UK Politics

Christmas Thoughts

The Kerala News reports on the decision by the British culture secretary to send official Christmas cards with representations of Hindu dancers and mosques featured on them but without any religious content of the Christian kind.

Perhaps I’m wrong in even describing Tessa Jowell’s envelope-fillings even as “Christmas” cards since they wish the receiver “Seasons Greetings”.

So what ? Isn’t it better to avoid offence to receivers who might not be Christians ? Isn’t Seasons Greetings more inclusive than the alternative ? Don’t I have anything better to do than attack a well-meaning Labour minister for something as trivial as this ?

To answer the first question we have to ask ourselves who actually takes offence at receiving Christmas cards ? None of the Muslims or Hindus I know are offended by Christmas, in fact they are among the most enthusiastic senders of Christmas cards and don’t, as far as I know, curse under their collective breath the senders of cards which contain traditional religious images. Ditto my Jewish friends. Similarly I didn’t take offence when I lived in Japan and received cards which were Shinto or Buddhist in theme.

Seasons Greetings may appear to be more inclusive than Happy Christmas but if no one is offended by Christmas it’s just bland and bureaucratic-sounding.

What makes me uncomfortable is not just the cultural cringe which leads some people to think cut and pasting symbols of other religions onto Christmas cards is inclusive rather than what it actually is – comic at best, culturally insensitive at worst.

There is something else which is bugging me and that is the fact that this sort of thing is only one example of how post-modern and well-meaning Europeans are cutting themselves off from our enormously rich intellectual inheritance.

I’m not a believer and I’m perfectly aware of the evils which have been carried out in the name of religion but the fact is a great deal of important European (and hence world) ideas have been expressed in ways which are only understandable to those with a knowledge of Christianity. I’m not just talking about the Christian Socialists in this country but the whole mainstream of European intellectual endeavour. Without knowledge of our common culture the past really is another country.

I’m reminded of this when attempting to decipher the symbolism in Italian paintings or when trying to get the most out of Bach. It’s perfectly possible to like a painting or a cantata without knowing how it ended up as it did but, at the same time, you are missing something important.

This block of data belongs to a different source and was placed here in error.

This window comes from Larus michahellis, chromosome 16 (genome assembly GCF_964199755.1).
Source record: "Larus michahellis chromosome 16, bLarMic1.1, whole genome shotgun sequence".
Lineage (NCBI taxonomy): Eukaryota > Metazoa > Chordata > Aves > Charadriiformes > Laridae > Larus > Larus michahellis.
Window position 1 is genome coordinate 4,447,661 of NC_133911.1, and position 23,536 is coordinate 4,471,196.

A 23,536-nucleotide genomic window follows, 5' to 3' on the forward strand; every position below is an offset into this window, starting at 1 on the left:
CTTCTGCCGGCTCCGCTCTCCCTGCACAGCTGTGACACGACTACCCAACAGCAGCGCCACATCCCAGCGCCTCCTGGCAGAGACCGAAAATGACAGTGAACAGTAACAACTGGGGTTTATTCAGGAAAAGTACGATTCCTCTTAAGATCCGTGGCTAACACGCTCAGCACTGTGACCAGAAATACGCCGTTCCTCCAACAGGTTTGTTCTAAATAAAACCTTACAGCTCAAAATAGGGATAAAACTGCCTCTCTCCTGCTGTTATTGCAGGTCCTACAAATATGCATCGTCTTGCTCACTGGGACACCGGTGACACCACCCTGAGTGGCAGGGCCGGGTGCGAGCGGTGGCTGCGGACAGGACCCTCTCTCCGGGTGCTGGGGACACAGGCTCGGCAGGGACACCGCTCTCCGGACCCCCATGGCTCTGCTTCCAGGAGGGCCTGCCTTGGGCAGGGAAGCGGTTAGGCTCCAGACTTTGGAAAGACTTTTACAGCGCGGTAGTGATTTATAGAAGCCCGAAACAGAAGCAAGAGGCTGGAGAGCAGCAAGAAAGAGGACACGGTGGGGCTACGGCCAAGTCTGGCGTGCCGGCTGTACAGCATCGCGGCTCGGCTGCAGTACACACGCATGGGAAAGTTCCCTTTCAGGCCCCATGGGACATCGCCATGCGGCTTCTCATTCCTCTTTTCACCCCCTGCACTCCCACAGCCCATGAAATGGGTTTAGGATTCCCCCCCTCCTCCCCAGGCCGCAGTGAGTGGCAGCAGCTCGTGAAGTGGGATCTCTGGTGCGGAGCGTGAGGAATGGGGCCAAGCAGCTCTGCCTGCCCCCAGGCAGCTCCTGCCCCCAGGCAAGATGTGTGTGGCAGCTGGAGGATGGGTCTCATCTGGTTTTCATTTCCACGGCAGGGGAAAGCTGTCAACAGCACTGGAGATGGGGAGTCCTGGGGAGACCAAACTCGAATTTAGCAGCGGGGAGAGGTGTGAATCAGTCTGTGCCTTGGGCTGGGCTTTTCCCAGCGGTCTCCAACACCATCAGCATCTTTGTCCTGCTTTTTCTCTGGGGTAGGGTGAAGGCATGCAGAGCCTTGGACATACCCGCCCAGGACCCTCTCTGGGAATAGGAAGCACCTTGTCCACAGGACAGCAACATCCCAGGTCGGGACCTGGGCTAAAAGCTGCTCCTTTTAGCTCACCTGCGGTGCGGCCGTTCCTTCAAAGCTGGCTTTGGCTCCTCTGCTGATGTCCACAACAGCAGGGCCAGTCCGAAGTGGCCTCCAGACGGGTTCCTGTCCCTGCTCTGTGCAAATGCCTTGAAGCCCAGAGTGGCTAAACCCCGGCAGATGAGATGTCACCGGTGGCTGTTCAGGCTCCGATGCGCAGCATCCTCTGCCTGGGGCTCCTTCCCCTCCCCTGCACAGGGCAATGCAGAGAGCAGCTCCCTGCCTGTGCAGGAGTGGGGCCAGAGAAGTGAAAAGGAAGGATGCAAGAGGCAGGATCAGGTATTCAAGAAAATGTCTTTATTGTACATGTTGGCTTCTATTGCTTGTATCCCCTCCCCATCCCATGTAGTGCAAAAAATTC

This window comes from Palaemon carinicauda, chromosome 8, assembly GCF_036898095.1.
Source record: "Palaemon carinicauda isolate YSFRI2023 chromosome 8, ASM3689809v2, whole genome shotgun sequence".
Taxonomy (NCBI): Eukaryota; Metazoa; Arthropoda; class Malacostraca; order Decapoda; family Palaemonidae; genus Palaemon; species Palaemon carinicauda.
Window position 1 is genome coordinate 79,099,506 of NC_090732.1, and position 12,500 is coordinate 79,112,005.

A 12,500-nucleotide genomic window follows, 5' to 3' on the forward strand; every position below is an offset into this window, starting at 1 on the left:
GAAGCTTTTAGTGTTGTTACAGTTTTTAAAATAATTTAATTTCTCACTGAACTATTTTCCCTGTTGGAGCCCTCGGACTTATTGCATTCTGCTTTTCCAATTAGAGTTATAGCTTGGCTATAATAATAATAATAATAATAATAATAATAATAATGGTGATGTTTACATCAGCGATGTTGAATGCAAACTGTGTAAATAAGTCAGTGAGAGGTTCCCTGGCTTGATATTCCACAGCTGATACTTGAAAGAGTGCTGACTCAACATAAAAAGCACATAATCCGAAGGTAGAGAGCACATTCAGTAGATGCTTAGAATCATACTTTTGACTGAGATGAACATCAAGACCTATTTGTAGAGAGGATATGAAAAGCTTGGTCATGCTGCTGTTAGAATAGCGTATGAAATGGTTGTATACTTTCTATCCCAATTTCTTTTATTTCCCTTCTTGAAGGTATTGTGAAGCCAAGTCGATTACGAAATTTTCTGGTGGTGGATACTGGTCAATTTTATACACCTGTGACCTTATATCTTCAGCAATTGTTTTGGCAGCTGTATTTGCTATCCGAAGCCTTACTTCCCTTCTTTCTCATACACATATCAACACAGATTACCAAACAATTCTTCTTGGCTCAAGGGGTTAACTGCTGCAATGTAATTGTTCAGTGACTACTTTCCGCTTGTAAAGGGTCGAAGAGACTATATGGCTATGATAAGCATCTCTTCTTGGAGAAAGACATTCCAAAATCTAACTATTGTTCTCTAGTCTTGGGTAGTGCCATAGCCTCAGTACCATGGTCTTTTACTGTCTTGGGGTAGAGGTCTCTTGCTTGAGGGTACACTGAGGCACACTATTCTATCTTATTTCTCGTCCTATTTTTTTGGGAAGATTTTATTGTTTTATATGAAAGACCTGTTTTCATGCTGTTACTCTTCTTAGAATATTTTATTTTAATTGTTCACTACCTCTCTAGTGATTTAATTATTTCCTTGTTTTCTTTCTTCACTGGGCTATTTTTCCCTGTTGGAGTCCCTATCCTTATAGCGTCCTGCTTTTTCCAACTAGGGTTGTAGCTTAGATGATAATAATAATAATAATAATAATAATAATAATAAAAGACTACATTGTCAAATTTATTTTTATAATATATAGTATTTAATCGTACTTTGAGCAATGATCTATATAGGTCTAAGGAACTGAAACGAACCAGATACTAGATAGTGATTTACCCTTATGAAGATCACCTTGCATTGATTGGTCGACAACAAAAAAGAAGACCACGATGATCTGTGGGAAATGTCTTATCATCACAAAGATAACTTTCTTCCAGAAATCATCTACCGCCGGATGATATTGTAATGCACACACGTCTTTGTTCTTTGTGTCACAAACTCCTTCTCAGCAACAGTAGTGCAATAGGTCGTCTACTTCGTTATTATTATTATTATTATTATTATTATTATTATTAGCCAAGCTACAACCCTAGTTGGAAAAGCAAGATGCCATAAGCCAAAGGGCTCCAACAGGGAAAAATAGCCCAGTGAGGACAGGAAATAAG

Much more important is the fact that philosophy was disguised as theology for hundreds of years and that politics hid under the skirts of religion. This means that those who know nothing of how the economic and social arguments of the day were phrased will miss the significance of much of European history, thinking it not “relevant” to the 21st Century.

Nothing could be further from the truth. There is a lot we can learn from studying – to give just one example – European fiction written prior to the secular age. The trouble is, much of it relies for effect on the readers knowledge of biblical allusion. Appreciating the relevance does take hard work if you struggle with what would have been obvious to those more familiar with bible stories.

Considering images from the bible to be inappropriate on a Christmas card is an example of a thought process which is in effect severing us from our past. I don’t want to live in the past but I do want to be able to understand what our ancestors said about it. The reason we’re here now living the way we do is partly because some of these people’s ideas were so powerful.

The invaluable task of understanding our past so that we can build on it is not served by people like Tessa Jowell who want to do away with the three wise men, shepherds etc no matter what her motives are.

Those of us who are interested in moving society forward should not be forced to start from the year zero when we don’t have to. Reinventing the political and intellectual wheel is a waste of our time when there are more important tasks we can be applying ourselves to.